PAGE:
Chipping potatoes are notoriously sensitive things. Coming out of the ground, they have to be treated gently to prevent bruising. The thin skin on a chipping potato is easily rubbed off, so it offers little to no protection against abrasions. With that in mind, at our potato packing shed we’re always looking to find ways to prevent secondary bruising so our customers get the very best chipping potatoes possible. And that is where this red, rubber ball comes into play! About the size of a softball (if you don’t play softball, think croquet sized ball), the Techmark Impact Recording Device (IRD) is our newest tool in bruising prevention.
Matt Thompson, one of our shed managers, has been dropping the Impact Recording Device at various points in the packing shed’s processing line to get an idea of where secondary bruising is occurring. “You can time and actually mark each impact point,” Matt explained. After giving it an intentionally hard bump to indicate when the IRD’s ride through the shed begins, the ball simply travels through the line, collecting bumps, drops and other impacts to be displayed later. Meanwhile, Matt watches the red ball as it makes its way through the section he’s testing while keeping an eye on a stopwatch. After it has ran its course, the IRD is taken into the office where Matt can analyze the data and pinpoint where potential bruising is occurring.
Once connected to a computer via a data cable, Matt is able to pinpoint where bruising and rough handling is occurring. The software comes with several graphs, but the most important details can be distilled from two – the Time Travel Graph and the Scatter Graph. The Time Travel Graph shows the length of time the IRD was ran in a specific area as well as the G-force and velocity it did so. The Scatter Graph, on the other hand, shows specific impacts in relation to set point of data (which is why Matt bangs that expensive red ball against something before dropping it in with the potatoes). He can mark those data points and see where damage is potentially happening.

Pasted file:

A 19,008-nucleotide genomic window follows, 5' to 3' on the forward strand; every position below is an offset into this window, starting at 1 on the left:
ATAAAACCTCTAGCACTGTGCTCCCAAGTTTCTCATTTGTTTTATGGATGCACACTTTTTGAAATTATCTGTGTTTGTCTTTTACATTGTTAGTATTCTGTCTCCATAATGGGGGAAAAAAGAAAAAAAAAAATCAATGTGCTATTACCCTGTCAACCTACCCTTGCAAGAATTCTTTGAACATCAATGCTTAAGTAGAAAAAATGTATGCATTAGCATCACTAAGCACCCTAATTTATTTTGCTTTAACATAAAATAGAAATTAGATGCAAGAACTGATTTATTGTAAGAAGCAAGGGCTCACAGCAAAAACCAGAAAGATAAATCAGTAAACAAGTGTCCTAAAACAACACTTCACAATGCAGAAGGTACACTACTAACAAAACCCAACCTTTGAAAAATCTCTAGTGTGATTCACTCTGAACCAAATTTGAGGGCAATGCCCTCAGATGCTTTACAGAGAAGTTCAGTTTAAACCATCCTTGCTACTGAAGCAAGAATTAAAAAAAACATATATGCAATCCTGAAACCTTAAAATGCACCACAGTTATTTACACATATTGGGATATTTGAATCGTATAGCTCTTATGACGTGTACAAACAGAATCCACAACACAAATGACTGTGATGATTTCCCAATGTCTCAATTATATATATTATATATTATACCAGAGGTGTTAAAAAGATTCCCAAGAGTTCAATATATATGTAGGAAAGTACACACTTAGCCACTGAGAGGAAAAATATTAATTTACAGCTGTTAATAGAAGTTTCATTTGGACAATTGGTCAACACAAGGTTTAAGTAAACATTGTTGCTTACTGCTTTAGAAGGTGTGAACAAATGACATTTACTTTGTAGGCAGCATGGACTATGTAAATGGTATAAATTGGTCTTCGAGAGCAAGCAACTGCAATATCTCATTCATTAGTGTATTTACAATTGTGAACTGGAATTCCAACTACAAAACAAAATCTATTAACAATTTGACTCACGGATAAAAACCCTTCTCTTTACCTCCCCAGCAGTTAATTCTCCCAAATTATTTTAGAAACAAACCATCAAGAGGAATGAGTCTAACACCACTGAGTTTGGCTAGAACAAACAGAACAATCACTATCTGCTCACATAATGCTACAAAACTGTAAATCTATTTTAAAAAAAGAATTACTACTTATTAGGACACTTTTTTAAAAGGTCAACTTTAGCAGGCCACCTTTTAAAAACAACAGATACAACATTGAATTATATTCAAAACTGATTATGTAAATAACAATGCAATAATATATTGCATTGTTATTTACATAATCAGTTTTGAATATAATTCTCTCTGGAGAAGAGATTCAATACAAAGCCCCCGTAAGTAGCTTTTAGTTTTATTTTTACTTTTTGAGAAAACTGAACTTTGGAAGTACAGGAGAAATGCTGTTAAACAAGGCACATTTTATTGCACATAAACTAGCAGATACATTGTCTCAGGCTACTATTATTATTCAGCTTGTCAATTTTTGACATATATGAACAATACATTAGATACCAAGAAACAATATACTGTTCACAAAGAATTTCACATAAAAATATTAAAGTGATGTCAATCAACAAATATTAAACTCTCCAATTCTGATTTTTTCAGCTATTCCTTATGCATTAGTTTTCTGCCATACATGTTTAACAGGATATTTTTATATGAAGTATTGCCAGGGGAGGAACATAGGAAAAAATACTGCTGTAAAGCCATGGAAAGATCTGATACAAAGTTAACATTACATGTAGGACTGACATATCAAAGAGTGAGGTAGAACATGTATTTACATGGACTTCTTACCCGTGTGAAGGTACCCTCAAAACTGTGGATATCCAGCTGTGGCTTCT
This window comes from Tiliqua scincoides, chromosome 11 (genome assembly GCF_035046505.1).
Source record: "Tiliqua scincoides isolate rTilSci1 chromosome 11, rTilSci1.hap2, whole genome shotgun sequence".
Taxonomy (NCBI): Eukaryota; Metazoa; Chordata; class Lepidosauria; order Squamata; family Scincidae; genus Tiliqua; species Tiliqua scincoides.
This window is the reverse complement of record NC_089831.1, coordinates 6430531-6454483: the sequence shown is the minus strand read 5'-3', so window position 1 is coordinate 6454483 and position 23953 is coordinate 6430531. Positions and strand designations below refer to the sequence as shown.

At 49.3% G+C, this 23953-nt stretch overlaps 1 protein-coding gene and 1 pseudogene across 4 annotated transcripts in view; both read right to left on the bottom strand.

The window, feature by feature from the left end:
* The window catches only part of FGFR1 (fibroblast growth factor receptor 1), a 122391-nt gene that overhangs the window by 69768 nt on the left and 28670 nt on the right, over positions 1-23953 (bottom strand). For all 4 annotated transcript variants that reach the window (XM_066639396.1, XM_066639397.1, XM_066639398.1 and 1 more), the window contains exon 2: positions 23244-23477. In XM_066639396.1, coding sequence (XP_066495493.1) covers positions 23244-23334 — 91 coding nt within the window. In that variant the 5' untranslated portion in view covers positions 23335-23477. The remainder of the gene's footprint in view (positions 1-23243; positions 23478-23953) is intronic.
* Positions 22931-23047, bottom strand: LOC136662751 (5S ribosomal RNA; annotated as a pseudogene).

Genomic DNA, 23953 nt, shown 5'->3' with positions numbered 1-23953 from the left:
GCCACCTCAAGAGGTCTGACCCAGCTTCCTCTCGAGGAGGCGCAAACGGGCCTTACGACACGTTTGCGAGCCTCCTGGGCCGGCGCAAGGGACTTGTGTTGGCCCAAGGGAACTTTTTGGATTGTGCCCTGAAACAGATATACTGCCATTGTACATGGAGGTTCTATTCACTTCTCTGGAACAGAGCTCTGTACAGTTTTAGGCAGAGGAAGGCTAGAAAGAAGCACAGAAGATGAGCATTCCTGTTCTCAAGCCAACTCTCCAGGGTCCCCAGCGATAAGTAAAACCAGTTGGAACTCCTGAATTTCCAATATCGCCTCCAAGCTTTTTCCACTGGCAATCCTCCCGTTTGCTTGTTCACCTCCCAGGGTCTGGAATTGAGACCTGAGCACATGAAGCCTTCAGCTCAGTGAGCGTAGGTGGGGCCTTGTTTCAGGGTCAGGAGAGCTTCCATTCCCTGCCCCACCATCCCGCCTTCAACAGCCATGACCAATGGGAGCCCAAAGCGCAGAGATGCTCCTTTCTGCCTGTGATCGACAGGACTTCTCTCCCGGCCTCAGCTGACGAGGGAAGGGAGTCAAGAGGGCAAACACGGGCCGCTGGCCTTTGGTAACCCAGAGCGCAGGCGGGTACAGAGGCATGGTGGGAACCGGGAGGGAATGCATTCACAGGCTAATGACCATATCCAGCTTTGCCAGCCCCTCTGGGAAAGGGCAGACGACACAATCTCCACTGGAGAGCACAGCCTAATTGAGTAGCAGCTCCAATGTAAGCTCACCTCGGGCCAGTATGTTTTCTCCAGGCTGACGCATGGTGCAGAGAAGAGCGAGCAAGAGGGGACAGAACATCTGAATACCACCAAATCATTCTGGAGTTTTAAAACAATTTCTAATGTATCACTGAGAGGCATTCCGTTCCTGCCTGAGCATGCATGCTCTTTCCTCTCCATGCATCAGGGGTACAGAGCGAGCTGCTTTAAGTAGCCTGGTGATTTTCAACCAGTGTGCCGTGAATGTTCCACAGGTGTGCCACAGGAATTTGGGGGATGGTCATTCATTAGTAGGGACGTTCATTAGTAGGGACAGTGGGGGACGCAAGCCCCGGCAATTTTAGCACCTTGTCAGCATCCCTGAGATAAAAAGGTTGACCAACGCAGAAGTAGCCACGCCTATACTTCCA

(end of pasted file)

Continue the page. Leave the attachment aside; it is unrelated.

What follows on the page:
Has the Impact Recording Device uncovered anything? Matt said it has, but what it is finding is along the lines of “nitpicking”. Overall, the chipping potatoes encounter very little major bumping and falling in the shed as it is today. But there are a few areas where a small drop to a hard surface may be a problem – especially for chipping potatoes that are headed to our customers overseas. For export potatoes secondary bruising can result in a loss ranging from 1% – 5%. By making small corrections in how the potatoes go from conveyor belt to belt, Matt indicated he believes those changes will reduce that number drastically.
The IRD is also going to save Gold Dust money by showing where damage is not occuring. “It’s surprising to find places where you think there would be an impact, but there isn’t,” Matt said. There had been discussions about addressing suspected problem areas, such as the evenflow tank, where it was believed potatoes were getting damaged by falling into the tank. However, the the Impact Recording Device showed the impact at that point was minimal and there was no need to spend the time or money to soften the landing for spuds.
Though the processing plant will be addressed first, when harvest rolls around the IRD be used to test the harvesters as the potatoes while they’re being dug as well as the pilers that test them when going into the storage cellars. Hopefully, if the problematic areas can addressed during harvest, cellar loss will decrease and the quality of the chipping potatoes (which is already very high!) our customers receive.
Matt is happy with what the Impact Recording Device is finding. “It’s a great tool for decreasing secondary bruising,” he said. In the end, the investment in the IRD will result in happy customers and a higher quality product once the improvements are made. From the field to the packing shed, these changes will effect our bottom line as well. All that with the help of a bouncing red ball!